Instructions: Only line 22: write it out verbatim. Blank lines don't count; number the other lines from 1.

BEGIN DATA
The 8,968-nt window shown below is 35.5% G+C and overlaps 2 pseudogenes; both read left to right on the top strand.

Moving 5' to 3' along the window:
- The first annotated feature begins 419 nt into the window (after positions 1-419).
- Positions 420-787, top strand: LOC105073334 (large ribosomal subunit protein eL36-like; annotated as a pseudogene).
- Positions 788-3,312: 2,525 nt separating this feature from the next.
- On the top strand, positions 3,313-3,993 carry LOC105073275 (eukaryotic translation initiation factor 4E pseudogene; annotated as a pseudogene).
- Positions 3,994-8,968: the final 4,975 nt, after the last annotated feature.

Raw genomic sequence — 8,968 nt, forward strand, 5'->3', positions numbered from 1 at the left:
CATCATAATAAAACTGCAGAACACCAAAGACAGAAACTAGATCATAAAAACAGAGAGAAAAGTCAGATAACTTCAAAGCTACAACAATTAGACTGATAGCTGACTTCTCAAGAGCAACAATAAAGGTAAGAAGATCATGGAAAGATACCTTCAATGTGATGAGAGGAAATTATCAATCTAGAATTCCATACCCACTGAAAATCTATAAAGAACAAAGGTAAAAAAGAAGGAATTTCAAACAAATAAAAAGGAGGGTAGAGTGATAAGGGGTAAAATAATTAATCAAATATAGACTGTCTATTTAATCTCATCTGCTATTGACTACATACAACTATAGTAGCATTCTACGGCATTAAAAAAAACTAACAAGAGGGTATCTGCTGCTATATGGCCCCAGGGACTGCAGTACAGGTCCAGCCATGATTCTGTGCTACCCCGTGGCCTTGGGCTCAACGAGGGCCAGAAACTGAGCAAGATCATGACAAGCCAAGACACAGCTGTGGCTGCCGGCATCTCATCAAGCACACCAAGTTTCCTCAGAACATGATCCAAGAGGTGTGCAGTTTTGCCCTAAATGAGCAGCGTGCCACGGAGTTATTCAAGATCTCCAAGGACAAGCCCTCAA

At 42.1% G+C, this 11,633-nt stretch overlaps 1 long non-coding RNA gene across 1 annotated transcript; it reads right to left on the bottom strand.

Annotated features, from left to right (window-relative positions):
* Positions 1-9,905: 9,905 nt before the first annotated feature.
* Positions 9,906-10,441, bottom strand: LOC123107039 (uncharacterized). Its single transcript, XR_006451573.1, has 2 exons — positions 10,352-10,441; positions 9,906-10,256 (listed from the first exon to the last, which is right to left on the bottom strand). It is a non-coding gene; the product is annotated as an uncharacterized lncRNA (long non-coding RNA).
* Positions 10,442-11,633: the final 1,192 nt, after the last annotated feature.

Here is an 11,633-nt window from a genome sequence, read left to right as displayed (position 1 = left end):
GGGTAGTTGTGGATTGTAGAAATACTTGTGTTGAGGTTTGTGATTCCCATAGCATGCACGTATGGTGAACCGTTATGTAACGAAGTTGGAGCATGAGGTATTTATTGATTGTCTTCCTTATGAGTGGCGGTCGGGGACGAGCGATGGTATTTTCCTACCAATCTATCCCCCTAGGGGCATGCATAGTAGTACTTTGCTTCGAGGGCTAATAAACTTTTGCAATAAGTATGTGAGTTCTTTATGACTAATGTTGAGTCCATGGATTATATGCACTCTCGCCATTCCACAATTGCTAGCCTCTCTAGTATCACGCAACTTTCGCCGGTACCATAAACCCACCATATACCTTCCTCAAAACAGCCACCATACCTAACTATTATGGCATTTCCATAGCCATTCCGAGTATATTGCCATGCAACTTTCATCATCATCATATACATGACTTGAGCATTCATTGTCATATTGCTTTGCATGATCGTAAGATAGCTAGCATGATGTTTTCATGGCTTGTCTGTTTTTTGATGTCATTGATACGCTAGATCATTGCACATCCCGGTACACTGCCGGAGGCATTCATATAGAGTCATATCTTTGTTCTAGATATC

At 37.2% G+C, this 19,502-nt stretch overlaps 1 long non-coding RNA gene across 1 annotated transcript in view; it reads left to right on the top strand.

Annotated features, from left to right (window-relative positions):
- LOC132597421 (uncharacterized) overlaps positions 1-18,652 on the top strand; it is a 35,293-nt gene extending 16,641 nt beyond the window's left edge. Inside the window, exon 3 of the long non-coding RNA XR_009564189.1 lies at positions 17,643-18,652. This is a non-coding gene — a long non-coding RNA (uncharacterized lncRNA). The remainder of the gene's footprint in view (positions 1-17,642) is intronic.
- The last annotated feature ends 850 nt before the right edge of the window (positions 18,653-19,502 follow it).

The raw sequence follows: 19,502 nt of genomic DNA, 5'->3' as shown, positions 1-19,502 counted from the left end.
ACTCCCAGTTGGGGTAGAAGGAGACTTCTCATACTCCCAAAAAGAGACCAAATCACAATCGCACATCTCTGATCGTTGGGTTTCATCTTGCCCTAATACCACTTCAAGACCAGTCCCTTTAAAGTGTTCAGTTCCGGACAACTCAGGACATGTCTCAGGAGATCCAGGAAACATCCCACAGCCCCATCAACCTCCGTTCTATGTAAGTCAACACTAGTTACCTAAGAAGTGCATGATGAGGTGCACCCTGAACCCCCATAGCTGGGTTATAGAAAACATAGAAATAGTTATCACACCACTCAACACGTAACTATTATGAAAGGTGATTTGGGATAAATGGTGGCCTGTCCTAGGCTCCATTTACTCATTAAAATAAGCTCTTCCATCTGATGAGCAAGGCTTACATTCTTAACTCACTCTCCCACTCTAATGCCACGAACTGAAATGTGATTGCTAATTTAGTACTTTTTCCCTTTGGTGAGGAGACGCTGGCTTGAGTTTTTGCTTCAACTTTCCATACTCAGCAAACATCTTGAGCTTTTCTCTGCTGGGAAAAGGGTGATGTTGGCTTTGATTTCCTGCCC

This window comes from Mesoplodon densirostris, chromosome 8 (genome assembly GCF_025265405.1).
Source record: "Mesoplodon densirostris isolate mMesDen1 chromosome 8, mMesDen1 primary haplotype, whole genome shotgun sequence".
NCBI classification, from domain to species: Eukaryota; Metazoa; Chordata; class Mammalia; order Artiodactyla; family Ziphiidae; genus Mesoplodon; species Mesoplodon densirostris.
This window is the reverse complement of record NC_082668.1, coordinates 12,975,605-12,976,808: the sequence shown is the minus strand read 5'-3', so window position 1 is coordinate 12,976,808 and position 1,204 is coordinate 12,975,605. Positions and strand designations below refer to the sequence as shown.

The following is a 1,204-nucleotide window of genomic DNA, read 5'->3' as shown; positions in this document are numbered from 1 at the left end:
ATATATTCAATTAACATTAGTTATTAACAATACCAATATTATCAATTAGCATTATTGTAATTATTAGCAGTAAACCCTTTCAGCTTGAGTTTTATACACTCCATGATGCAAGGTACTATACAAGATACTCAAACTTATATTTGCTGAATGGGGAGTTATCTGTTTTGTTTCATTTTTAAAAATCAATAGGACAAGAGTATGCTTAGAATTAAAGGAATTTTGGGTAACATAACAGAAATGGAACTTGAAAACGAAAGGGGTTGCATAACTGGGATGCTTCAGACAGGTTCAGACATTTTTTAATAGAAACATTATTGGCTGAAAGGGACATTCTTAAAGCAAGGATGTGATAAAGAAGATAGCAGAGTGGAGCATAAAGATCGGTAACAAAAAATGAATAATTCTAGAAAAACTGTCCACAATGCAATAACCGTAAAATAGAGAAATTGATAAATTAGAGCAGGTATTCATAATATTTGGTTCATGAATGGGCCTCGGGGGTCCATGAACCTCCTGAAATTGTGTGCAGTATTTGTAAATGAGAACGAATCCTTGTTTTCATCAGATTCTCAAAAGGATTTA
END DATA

ACTCCCAGTTGGGGTAGAAGGAGACTTCTCATACTCCCAAAAAGAGACCAAATCACAATCGCACATCTCTGATCGTTGGGTTTCATCTTGCCCTAATACCACTTCAAGACCAGTCCCTTTAAAGTGTTCAGTTCCGGACAACTCAGGACATGTCTCAGGAGATCCAGGAAACATCCCACAGCCCCATCAACCTCCGTTCTATGTAAGTCAACACTAGTTACCTAAGAAGTGCATGATGAGGTGCACCCTGAACCCCCATAGCTGGGTTATAGAAAACATAGAAATAGTTATCACACCACTCAACACGTAACTATTATGAAAGGTGATTTGGGATAAATGGTGGCCTGTCCTAGGCTCCATTTACTCATTAAAATAAGCTCTTCCATCTGATGAGCAAGGCTTACATTCTTAACTCACTCTCCCACTCTAATGCCACGAACTGAAATGTGATTGCTAATTTAGTACTTTTTCCCTTTGGTGAGGAGACGCTGGCTTGAGTTTTTGCTTCAACTTTCCATACTCAGCAAACATCTTGAGCTTTTCTCTGCTGGGAAAAGGGTGATGTTGGCTTTGATTTCCTGCCC